If you’re looking to accommodate a pillion, the Suzuki will oblige since it has full-size passenger pegs and a comparatively large seat. If you’re not inclined to carry a passenger you’ll at least have more potential space for strapping soft luggage. Heck, the DR even provides the rarely seen helmet lock.
The WR250R has passenger pegs, but the rear half of its saddle looks awfully narrow and short, which wouldn’t make for a fun place to spend much time. Meanwhile, the TE is a one-man show: no passenger pegs and a very firm, narrow dirtbike seat.
When the ride transitions from smooth, paved surfaces to rutted, rocky, uneven terrain, the Husqvarna’s 90%-dirtbike-design finally has a chance to show its strengths, one of which is off-road-tuned suspension. The Suzuki and TE provide 11.6 inches of rear suspension travel, while the TE’s 11.8 inches of front travel is 0.5 inches more than the DR-Z; the WR250R has 1.0-inch less travel front and rear.
The Suzuki’s suspension package is the softer of the two bikes: it better absorbs imperfections in the street, and does a commendable job of gobbling up washboard sections and most of the rough stuff. However, when speeds increase off-road the DR’s front-end doesn’t cope with the trail as well as the Husky. The Suzuki’s fork reaches the bottom of its travel quickly over large obstacles or high-speed bumps.
Firmer settings (an update for 2012) in the TE’s Kayaba fork allow the rider to keep the pace brisk without fear of losing traction or getting blown off the intended line. “Like a truly dirt-dedicated bike, the harder you ride the Husky the better its suspension performs,” notes Tom.
Based on our reviewer’s commentary about the 2011 WR250R we speculate the WR-R would probably ride similarly to the DR-Z:
“Hitting deep, rutted sand washes at anywhere from 20-40 mph, we sort of had to just hold on and keep the WR upright, staying mindful of body positioning, trying not to nail something that could affect steering … it did not encourage us to fly like banshees through the open scrub environment like guys on better-equipped dirtbikes could.”
Off-road-tuned suspension is one facet of the Husqvarna’s superior handling performance in the dirt, but the matter of vehicle weight is an equally crucial aspect of how well a dirtbike does its job. With its 2.25-gallon fuel tank topped off, the TE250 scales in around 265 pounds – 30 pounds less than the WR250R, and 57 pounds less than DR-Z. This considerable advantage for the TE pays dividends in the form of quick steering, easy direction changes, and less work for the suspension.
If the Husky rider finds the bike getting away from him or her while blitzing down the trail, it’s much easier to reel in compared to the Suzuki. The DR-Z’s extra pounds, higher center of gravity, and aforementioned softer front suspension work against the rider should the bike’s chassis become upset by the terrain. This isn’t to imply that the DR-Z400S is inept as a trail bike, but it simply isn’t as nimble as the TE.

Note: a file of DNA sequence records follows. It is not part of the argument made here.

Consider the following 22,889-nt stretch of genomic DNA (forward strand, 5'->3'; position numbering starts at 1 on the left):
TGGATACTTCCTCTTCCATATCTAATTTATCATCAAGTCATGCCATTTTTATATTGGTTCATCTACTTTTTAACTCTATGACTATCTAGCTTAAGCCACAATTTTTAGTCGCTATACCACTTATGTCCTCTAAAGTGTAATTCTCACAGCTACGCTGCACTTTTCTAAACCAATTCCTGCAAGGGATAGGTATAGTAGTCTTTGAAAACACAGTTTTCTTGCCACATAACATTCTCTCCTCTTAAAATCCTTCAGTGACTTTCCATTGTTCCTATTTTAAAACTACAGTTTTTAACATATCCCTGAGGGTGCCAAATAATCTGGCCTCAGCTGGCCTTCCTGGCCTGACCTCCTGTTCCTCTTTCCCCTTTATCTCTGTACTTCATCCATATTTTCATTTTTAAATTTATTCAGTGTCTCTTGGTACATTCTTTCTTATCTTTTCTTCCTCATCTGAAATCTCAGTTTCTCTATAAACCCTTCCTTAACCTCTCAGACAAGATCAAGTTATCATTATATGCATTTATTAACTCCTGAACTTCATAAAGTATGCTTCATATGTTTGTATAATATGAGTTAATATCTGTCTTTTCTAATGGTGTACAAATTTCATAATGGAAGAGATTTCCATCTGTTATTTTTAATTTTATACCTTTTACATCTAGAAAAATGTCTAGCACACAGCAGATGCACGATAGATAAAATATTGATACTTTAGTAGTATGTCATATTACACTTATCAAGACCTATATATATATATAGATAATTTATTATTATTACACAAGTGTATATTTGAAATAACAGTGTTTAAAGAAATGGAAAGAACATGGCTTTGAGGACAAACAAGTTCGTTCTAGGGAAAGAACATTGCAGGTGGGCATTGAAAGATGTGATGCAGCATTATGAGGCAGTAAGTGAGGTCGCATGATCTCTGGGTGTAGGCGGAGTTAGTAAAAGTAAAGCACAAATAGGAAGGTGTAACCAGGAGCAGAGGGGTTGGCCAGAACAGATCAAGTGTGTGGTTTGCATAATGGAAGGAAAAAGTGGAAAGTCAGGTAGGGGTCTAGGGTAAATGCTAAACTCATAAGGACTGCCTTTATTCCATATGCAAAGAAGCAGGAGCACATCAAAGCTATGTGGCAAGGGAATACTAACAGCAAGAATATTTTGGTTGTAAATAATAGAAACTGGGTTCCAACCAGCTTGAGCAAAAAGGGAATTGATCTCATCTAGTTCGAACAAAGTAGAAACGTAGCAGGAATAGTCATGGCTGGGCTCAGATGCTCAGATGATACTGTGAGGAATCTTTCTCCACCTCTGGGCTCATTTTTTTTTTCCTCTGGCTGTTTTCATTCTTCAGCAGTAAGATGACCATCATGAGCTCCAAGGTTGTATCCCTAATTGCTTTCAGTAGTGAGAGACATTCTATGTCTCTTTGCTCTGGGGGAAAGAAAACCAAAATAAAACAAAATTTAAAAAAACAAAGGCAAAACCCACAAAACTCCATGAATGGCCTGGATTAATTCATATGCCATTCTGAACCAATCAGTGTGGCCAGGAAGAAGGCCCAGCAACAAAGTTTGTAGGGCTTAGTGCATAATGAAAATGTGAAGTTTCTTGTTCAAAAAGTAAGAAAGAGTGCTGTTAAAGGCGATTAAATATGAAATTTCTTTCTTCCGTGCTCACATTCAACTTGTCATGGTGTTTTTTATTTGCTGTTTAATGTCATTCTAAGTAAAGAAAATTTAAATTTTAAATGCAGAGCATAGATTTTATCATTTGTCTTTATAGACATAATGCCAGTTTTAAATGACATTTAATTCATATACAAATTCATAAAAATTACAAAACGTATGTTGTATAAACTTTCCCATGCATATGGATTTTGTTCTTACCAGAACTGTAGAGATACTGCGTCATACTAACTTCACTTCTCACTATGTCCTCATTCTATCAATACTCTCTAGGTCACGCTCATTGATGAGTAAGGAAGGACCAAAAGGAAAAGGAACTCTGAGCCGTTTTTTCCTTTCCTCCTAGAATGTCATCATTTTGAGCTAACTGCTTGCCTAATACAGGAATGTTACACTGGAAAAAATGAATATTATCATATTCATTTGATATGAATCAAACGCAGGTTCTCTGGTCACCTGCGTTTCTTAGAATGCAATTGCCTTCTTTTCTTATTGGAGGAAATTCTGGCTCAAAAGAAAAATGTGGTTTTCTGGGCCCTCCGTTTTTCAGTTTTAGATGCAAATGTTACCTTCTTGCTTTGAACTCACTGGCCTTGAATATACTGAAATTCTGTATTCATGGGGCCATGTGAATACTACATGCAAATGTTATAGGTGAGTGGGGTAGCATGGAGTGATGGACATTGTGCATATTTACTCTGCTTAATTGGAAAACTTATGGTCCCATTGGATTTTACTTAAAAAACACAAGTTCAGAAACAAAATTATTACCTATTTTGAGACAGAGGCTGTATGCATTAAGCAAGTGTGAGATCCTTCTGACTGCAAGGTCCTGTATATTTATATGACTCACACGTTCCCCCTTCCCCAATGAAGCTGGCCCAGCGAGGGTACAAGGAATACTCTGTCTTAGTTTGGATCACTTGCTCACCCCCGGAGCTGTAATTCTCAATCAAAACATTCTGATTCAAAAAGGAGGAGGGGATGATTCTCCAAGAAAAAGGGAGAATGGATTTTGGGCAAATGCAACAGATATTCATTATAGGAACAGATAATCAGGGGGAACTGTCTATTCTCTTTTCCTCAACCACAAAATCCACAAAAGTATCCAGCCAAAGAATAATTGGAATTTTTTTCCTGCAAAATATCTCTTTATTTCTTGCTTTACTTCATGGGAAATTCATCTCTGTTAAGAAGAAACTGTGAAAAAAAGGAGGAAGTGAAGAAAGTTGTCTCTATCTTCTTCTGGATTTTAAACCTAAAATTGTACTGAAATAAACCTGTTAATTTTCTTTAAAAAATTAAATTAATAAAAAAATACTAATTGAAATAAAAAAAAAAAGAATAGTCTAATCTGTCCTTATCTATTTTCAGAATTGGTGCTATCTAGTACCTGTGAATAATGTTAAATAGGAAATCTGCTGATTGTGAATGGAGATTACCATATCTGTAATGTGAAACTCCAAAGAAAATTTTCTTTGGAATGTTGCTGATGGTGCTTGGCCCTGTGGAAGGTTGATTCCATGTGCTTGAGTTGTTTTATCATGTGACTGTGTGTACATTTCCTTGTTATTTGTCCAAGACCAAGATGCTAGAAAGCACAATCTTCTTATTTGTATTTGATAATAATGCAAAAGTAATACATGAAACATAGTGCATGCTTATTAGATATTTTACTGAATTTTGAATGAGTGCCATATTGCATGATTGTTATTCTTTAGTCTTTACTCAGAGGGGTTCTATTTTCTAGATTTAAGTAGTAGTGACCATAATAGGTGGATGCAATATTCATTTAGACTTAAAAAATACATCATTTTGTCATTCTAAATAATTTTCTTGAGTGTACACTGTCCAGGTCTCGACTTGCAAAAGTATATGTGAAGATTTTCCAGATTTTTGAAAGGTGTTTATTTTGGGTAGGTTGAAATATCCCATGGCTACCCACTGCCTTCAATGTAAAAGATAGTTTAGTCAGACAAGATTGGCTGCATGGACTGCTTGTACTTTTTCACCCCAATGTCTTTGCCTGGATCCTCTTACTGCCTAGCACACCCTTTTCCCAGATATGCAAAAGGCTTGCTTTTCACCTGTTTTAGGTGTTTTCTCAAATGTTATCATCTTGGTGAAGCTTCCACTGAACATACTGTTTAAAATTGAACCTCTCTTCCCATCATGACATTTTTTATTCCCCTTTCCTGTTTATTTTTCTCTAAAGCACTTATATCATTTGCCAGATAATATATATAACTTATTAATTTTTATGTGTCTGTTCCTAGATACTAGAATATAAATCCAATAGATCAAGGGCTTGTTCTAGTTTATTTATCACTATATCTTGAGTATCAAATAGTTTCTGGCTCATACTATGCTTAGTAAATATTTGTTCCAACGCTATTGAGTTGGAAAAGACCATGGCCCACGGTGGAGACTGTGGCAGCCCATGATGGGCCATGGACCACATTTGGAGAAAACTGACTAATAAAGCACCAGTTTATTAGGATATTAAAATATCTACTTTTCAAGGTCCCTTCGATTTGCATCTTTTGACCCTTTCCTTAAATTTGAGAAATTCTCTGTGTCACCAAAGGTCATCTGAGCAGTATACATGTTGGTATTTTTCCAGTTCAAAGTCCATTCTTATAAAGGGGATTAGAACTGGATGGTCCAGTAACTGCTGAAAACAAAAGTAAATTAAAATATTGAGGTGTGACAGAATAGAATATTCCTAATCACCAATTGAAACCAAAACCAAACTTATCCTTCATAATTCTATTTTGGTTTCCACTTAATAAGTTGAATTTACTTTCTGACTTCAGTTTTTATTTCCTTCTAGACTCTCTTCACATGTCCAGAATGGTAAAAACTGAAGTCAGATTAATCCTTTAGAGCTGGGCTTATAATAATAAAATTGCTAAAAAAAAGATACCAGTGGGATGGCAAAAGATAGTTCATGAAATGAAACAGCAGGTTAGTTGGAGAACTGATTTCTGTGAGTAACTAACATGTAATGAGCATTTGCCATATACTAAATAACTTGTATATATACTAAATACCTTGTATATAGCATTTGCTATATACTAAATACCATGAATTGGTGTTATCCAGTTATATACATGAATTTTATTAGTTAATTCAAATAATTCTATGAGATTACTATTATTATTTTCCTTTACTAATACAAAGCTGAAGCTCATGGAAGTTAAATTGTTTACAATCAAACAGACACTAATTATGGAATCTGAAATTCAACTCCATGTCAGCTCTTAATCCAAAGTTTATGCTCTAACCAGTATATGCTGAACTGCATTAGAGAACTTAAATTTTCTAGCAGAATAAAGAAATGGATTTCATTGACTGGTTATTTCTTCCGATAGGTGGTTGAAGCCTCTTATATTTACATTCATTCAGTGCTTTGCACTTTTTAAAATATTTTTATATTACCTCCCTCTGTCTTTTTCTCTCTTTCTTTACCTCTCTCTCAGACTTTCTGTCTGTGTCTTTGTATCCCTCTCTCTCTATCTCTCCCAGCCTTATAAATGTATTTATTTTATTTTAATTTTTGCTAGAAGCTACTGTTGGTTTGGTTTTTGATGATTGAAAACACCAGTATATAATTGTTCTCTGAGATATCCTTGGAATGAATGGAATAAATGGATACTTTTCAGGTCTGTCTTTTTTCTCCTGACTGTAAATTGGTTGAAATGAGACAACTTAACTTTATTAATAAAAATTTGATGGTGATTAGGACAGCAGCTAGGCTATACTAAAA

From the streetbike realm we know Brembo is a name we can rely on to supply superior brake performance. The TE250 also wears Brembo brakes, and the dual-piston single front caliper with 260mm wave-type rotor fully lived up to the caliber of brake action we expect from Brembo. The DR-Z’s single caliper and rotor performed admirably, but couldn’t match the TE’s high level of feel at the lever, excellent initial bite, and stopping force – aided, of course, by the TE’s lighter weight.
The lengthy suspension travel dirtbikes have usually translates into lofty seat heights – a hang up for riders short of stature, riders that would otherwise have a keen interest in these machines.
For the current iteration of the TE250, Husqvarna trimmed suspension to bring the seat height down to a manageable 35.8 inches, yet still gave the Husky nearly 12 inches of suspension travel. The Husky’s lower saddle does wonders for rider confidence, particularly when off-road – reaching out to dab a boot is easy and natural feeling.
Although the DR-Z’s seat is only 1.0-inch taller, it gives the impression that it towers over the spritely TE. Of course, the Suzuki’s taller saddle isn’t an issue for everyone. But if you’re inseam is approximately 31 inches or less, sticking a boot out to help prevent a tip-over (as well as stopping comfortably on uneven terrain) is a more precarious operation than on the TE. The Yamaha’s seat height of 36.6 inches seems like a decent compromise.